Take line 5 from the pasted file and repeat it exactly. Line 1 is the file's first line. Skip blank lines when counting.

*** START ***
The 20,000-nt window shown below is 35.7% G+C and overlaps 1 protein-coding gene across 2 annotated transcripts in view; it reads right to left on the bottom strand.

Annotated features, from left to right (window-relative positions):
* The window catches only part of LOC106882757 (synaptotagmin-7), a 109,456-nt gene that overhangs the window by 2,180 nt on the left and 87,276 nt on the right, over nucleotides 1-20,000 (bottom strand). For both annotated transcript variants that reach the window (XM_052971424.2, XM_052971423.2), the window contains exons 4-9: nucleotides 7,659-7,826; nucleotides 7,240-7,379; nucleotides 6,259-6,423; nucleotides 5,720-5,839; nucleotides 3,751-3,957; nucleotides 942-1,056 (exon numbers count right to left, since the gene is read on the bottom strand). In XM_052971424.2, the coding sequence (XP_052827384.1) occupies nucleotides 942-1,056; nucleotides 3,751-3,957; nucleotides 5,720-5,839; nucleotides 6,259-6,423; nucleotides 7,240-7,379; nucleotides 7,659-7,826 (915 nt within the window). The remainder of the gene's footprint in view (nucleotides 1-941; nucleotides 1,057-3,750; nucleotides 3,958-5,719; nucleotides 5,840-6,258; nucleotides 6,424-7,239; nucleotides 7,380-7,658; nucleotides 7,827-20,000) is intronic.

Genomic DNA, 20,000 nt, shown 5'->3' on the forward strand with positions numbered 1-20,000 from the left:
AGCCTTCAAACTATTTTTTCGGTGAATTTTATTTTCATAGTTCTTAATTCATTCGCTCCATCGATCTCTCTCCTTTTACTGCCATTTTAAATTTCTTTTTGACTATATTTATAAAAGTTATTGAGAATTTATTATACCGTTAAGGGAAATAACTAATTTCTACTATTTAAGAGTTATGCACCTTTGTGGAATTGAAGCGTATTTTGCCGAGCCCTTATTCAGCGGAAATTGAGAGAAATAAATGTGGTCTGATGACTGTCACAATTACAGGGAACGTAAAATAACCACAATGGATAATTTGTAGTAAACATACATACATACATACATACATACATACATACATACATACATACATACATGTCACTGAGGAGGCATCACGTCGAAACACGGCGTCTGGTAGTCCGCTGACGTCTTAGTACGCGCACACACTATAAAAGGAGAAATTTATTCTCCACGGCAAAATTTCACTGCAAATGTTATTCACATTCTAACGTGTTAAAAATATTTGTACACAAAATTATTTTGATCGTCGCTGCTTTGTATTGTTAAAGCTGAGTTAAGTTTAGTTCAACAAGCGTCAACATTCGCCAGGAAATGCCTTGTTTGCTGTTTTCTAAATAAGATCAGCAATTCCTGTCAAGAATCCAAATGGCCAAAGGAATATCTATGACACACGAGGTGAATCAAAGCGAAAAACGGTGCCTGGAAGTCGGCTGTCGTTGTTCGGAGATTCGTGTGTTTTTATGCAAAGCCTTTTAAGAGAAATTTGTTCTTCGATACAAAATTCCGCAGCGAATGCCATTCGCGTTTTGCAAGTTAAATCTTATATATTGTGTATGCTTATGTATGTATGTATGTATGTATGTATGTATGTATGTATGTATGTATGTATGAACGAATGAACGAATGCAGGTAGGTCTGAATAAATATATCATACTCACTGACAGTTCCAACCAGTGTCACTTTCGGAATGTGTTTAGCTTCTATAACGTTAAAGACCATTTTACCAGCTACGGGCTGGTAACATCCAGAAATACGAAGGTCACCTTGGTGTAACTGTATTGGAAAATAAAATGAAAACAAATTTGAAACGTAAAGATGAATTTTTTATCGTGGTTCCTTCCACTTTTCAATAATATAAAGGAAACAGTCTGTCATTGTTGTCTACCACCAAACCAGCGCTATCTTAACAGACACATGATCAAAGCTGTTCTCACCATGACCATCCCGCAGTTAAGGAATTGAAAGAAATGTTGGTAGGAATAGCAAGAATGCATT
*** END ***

AGCCTTCAAACTATTTTTTCGGTGAATTTTATTTTCATAGTTCTTAATTCATTCGCTCCATCGATCTCTCTCCTTTTACTGCCATTTTAAATTTCTTTTTGACTATATTTATAAAAGTTATTGAGAATTTATTATACCGTTAAGGGAAATAACTAATTTCTACTATTTAAGAGTTATGCACCTTTGTGGAATTGAAGCGTATTTTGCCGAGCCCTTATTCAGCGGAAATTGAGAGAAATAAATGTGGTCTGATGACTGTCACAATTACAGGGAACGTAAAATAACCACAATGGATAATTTGTAGTAAACATACATACATACATACATACATACATACATACATACATACATACATACATGTCACTGAGGAGGCATCACGTCGAAACACGGCGTCTGGTAGTCCGCTGACGTCTTAGTACGCGCACACACTATAAAAGGAGAAATTTATTCTCCACGGCAAAATTTCACTGCAAATGTTATTCACATTCTAACGTGTTAAAAATATTTGTACACAAAATTATTTTGATCGTCGCTGCTTTGTATTGTTAAAGCTGAGTTAAGTTTAGTTCAACAAGCGTCAACATTCGCCAGGAAATGCCTTGTTTGCTGTTTTCTAAATAAGATCAGCAATTCCTGTCAAGAATCCAAATGGCCAAAGGAATATCTATGACACACGAGGTGAATCAAAGCGAAAAACGGTGCCTGGAAGTCGGCTGTCGTTGTTCGGAGATTCGTGTGTTTTTATGCAAAGCCTTTTAAGAGAAATTTGTTCTTCGATACAAAATTCCGCAGCGAATGCCATTCGCGTTTTGCAAGTTAAATCTTATATATTGTGTATGCTTATGTATGTATGTATGTATGTATGTATGTATGTATGTATGTATGTATGTATGAACGAATGAACGAATGCAGGTAGGTCTGAATAAATATATCATACTCACTGACAGTTCCAACCAGTGTCACTTTCGGAATGTGTTTAGCTTCTATAACGTTAAAGACCATTTTACCAGCTACGGGCTGGTAACATCCAGAAATACGAAGGTCACCTTGGTGTAACTGTATTGGAAAATAAAATGAAAACAAATTTGAAACGTAAAGATGAATTTTTTATCGTGGTTCCTTCCACTTTTCAATAATATAAAGGAAACAGTCTGTCATTGTTGTCTACCACCAAACCAGCGCTATCTTAACAGACACATGATCAAAGCTGTTCTCACCATGACCATCCCGCAGTTAAGGAATTGAAAGAAATGTTGGTAGGAATAGCAAGAATGCATT